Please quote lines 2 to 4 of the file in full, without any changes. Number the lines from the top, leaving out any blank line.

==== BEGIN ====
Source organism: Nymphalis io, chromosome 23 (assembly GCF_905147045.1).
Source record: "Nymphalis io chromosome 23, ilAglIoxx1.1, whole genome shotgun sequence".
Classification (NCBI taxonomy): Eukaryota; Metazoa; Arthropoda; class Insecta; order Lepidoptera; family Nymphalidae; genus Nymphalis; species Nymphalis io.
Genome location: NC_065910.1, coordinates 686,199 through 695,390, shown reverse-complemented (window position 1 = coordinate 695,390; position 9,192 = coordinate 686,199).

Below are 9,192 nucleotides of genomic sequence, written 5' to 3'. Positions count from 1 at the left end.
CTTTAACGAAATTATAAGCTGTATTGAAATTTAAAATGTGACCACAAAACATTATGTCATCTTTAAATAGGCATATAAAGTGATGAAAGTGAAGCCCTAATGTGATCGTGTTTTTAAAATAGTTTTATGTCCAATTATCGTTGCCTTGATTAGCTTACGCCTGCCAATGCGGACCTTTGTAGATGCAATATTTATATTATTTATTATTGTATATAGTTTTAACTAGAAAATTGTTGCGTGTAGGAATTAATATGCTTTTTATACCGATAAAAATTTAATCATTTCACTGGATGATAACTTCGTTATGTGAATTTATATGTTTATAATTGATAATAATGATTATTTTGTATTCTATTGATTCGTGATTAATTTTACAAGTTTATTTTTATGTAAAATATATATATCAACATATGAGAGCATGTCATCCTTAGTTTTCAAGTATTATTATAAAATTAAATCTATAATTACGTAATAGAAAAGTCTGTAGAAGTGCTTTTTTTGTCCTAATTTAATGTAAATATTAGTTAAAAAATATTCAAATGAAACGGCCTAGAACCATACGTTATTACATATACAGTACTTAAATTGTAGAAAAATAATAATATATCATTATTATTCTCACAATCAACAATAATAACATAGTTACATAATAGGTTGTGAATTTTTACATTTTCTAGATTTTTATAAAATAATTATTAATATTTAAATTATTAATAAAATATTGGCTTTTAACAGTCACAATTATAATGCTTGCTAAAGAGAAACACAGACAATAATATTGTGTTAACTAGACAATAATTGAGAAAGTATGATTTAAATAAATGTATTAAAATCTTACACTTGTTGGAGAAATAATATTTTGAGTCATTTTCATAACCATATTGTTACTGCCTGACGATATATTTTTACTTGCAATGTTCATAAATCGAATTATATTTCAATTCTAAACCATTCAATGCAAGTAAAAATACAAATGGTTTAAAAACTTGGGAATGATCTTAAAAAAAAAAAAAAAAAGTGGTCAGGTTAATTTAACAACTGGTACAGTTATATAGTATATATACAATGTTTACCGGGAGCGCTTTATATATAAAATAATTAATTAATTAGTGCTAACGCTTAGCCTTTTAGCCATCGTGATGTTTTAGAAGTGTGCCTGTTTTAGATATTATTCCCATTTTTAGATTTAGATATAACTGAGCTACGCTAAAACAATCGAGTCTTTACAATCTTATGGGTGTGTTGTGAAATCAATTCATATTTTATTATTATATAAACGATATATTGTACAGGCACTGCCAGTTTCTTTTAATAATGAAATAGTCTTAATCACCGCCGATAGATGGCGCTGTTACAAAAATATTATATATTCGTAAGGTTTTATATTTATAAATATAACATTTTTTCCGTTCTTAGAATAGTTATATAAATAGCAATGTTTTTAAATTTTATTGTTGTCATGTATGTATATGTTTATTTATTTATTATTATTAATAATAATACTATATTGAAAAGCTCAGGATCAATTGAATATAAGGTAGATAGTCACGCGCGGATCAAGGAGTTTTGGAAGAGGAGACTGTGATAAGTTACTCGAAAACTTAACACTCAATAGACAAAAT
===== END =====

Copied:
Source record: "Nymphalis io chromosome 23, ilAglIoxx1.1, whole genome shotgun sequence".
Classification (NCBI taxonomy): Eukaryota; Metazoa; Arthropoda; class Insecta; order Lepidoptera; family Nymphalidae; genus Nymphalis; species Nymphalis io.
Genome location: NC_065910.1, coordinates 686,199 through 695,390, shown reverse-complemented (window position 1 = coordinate 695,390; position 9,192 = coordinate 686,199).